Four string musicians and a guest conductor will join a university choir this weekend to perform songs with Shakespearean texts as well as a Beethoven piece.
Troy University Concert Chorale will be presenting its spring concert, “A Serenade to Music,” this Sunday, April 3, at the Bush Memorial Baptist Church.
The concert is scheduled to begin at 3 p.m. and admission to the concert is free.
Joining the choir will be two violin players, a viola player and a cello player from the Montgomery area.
All four of the musicians will be accompanying “Elegy” by Beethoven, a piece that Concert Chorale Director Diane Orlofsky said was the basis for the concert.
“I knew I wanted to do that one and that I had to pair it with something like it,” Orlofsky said. “When you’re building a program you start with a gem and go from there.”
The concert will feature a guest conductor as well. James Seay, conductor of the Montgomery Chorale, will conduct “Rest” by Ralph Vaughan Williams.
Also guest conducting at the concert will be music major Kayla Boston.
Orlofsky said that having experience with multiple conductors is important for young musicians.
“I think it’s a great educational experience,” Orlofsky said. “They may say the same thing in just a slightly different way… but because it’s been presented in a different way, a student identifies with it better.”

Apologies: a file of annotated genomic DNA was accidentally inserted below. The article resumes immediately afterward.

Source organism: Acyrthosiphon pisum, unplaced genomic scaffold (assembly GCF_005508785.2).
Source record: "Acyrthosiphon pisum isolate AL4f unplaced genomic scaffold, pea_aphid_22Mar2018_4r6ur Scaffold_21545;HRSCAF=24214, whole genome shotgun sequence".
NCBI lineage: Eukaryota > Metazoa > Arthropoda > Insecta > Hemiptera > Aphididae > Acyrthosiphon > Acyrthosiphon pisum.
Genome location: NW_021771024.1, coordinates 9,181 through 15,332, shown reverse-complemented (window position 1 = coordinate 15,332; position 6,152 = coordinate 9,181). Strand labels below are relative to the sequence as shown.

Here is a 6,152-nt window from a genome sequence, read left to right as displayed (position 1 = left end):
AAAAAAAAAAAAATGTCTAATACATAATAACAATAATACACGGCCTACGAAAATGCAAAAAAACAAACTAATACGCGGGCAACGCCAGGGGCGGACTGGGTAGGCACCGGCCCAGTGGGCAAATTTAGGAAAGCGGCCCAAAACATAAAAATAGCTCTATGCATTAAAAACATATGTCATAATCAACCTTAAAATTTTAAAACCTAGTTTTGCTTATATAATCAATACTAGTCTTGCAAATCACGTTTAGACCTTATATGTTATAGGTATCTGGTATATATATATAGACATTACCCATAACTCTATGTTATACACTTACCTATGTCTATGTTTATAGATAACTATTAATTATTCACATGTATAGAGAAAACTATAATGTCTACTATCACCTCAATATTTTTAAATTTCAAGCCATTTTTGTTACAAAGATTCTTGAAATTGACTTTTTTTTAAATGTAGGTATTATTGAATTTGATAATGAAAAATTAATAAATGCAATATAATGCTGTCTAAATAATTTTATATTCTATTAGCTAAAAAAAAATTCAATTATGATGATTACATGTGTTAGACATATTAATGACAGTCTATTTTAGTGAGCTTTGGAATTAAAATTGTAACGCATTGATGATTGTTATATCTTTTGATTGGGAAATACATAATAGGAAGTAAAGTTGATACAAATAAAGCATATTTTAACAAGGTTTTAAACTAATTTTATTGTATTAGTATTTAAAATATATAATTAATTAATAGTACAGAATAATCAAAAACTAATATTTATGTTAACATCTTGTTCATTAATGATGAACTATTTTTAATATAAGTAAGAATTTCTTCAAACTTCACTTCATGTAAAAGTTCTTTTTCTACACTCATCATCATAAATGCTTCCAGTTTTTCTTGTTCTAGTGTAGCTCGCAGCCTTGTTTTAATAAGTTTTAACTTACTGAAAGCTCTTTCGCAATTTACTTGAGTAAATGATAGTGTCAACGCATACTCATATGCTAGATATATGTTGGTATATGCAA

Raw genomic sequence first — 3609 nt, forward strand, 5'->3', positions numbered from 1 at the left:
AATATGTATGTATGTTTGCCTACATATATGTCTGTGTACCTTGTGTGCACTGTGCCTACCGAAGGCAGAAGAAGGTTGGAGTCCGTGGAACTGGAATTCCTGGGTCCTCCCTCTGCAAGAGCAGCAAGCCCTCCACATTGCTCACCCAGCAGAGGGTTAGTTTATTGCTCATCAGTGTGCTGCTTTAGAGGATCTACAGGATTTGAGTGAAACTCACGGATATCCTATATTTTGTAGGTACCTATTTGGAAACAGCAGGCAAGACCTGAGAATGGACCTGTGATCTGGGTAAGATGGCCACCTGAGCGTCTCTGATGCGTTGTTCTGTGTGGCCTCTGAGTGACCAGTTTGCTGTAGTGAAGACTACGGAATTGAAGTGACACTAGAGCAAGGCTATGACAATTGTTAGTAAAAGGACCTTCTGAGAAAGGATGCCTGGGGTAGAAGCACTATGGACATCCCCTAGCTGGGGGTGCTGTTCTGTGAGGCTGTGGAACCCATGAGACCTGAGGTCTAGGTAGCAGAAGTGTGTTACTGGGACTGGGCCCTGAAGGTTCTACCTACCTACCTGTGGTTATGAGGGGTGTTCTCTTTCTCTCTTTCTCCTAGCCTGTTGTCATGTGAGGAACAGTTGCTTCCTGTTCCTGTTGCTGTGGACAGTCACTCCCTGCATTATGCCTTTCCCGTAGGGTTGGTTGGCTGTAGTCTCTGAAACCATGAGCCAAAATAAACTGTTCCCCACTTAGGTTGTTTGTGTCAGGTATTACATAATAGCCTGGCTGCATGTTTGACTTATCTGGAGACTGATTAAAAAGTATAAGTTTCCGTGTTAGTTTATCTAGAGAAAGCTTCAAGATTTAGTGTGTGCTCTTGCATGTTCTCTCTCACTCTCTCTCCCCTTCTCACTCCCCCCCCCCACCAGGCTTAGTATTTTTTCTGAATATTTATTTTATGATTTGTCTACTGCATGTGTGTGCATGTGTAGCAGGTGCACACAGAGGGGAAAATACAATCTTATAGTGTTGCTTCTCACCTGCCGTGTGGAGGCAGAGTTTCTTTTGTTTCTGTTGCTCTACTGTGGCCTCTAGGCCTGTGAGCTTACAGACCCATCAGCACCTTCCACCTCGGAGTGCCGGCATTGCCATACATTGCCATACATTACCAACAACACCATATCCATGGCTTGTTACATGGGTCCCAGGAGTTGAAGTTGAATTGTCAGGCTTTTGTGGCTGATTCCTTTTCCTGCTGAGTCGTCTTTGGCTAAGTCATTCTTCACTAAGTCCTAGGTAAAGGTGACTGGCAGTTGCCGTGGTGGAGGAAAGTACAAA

The choir is composed of 37 students, 12 of which will be featured as soloists in the song “A Serenade to Music,” which includes text from “The Merchant of Venice” William Shakespeare.
Shakespeare’s words will also be featured in the song “Songs and Sonnets” by George Shearing.
This song will be accompanied by a pianist and a bassist.
Orlofsky said that the music highlights the emotions behind Shakespeare’s words.
“This concert is the 400th anniversary of his death,” Orlofsky said. “The text is whimsical, it explores love and loss… the Shakespeare takes us to a new depth.”
Orlofsky said that watching the seniors grow and develop over the last few years has been one of her favorite parts of directing the choir.
For six students, this will be their last Troy University Concert Chorale presentation.
“Watching the progress of the group and watching them come together as 37 unique voices… it’s really wonderful,” Orlofsky said. “This is an organization where there’s support and camaraderie… it’s really quite lovely to be able to recognize hard work.
“It’s got some songs that will touch your heart and some that will make you laugh,” Orlofsky said. “And it’s always good to bring in and hear new guests.”